By Mike Barnes
On 30/03/2016

Last comment on this subject misleading.

My mate and I (the carpenters) worked all night down in the bilge driving wedges from inside with water jetting in against us as I said in my previous then shuttering the split to enable concreting inside hull.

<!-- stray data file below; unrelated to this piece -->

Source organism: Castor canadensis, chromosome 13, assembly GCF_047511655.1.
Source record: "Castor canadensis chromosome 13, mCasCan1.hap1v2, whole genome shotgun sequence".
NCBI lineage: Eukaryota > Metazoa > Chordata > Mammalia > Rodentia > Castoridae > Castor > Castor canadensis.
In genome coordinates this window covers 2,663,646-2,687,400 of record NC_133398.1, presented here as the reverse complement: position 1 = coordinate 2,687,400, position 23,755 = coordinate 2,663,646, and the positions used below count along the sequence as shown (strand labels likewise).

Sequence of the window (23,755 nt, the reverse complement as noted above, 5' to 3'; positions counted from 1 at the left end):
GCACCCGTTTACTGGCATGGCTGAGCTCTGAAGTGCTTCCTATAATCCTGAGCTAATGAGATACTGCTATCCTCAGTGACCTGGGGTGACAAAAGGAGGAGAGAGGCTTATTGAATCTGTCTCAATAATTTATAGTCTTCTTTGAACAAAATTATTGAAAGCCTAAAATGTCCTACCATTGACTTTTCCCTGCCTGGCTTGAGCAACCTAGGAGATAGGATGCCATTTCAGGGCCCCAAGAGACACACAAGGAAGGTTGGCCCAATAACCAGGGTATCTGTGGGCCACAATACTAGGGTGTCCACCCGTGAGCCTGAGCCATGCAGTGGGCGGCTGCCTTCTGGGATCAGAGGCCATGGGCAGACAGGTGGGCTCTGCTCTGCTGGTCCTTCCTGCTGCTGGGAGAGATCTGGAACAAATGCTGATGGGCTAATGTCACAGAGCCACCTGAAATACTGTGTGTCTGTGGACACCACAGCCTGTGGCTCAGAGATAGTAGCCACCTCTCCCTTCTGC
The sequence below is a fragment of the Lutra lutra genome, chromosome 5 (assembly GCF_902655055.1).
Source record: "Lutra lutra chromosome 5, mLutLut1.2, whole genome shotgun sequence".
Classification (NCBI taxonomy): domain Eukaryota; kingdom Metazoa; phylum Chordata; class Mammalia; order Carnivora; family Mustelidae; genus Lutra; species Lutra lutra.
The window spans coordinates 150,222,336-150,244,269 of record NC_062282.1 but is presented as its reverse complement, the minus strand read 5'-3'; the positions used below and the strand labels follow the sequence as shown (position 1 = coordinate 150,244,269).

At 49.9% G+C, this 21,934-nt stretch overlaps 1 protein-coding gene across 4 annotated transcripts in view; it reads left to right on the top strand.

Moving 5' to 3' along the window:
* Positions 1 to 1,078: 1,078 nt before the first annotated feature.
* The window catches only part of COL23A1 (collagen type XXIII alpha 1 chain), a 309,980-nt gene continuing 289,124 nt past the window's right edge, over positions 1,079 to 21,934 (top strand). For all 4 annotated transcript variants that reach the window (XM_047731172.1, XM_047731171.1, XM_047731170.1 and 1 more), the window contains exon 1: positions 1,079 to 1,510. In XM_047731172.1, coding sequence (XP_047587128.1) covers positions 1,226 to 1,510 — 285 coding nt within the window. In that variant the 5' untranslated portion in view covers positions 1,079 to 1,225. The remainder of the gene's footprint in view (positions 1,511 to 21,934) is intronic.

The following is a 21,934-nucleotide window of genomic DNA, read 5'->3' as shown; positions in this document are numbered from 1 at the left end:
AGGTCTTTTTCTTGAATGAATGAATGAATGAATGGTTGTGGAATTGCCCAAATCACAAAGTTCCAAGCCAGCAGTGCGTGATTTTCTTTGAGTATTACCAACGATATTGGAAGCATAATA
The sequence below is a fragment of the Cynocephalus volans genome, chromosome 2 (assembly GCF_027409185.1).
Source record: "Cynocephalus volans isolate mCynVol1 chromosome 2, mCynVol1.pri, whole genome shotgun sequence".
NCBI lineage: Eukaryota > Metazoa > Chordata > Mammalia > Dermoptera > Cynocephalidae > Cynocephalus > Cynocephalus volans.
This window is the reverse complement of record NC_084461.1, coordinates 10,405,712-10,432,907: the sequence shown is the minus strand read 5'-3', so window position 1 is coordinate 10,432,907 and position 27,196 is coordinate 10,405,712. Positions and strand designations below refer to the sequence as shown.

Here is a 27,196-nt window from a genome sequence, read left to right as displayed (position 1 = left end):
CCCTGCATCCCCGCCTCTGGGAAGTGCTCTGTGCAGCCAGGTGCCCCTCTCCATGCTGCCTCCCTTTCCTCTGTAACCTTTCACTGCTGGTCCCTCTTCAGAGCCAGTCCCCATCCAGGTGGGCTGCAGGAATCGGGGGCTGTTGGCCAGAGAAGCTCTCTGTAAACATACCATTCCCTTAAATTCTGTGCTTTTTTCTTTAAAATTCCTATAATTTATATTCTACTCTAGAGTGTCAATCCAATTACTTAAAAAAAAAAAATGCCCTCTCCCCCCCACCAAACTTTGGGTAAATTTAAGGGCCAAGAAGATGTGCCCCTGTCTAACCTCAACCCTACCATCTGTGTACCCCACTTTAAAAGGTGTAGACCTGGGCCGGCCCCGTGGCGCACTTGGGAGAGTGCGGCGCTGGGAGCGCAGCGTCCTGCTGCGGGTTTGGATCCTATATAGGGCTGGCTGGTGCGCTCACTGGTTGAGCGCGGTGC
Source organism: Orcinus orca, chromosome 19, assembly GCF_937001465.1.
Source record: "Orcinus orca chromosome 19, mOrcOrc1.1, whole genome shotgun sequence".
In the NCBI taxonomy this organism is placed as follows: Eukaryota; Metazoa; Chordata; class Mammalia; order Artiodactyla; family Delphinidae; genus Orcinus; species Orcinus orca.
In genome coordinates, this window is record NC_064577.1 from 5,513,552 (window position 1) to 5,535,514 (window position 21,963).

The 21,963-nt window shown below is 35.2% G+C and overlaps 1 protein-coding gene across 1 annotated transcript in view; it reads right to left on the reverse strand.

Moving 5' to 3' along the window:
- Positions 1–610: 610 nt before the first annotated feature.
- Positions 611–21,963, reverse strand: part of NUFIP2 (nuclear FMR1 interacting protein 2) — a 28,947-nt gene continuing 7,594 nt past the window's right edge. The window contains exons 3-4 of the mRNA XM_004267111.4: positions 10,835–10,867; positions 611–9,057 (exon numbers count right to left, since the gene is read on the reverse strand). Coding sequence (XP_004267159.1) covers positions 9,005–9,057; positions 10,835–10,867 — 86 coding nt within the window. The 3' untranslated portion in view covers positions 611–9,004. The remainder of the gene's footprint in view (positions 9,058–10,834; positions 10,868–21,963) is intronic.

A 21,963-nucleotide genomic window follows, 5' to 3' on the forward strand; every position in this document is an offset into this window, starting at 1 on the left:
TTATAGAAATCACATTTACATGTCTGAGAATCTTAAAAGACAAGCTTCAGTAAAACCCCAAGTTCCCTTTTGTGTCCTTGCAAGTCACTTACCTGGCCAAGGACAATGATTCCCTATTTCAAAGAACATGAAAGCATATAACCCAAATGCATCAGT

There were no thoughts of safety that night.

We were actually filmed down there by a foreign film crew as this was in progress.

Ivan Chamberlain





By Ivan chamberlain
On 30/01/2017

Sailed on the Norwich trader from may 64 to Oct 64 as SOS then edh good times remember captain mate engender but not names other ab nickname darkie and old syd the cook retired trawlerman when in Yarmouth at weekend done Saturday night shift at the soft drinks factory extra money 

By Gordon Kerr
On 03/02/2017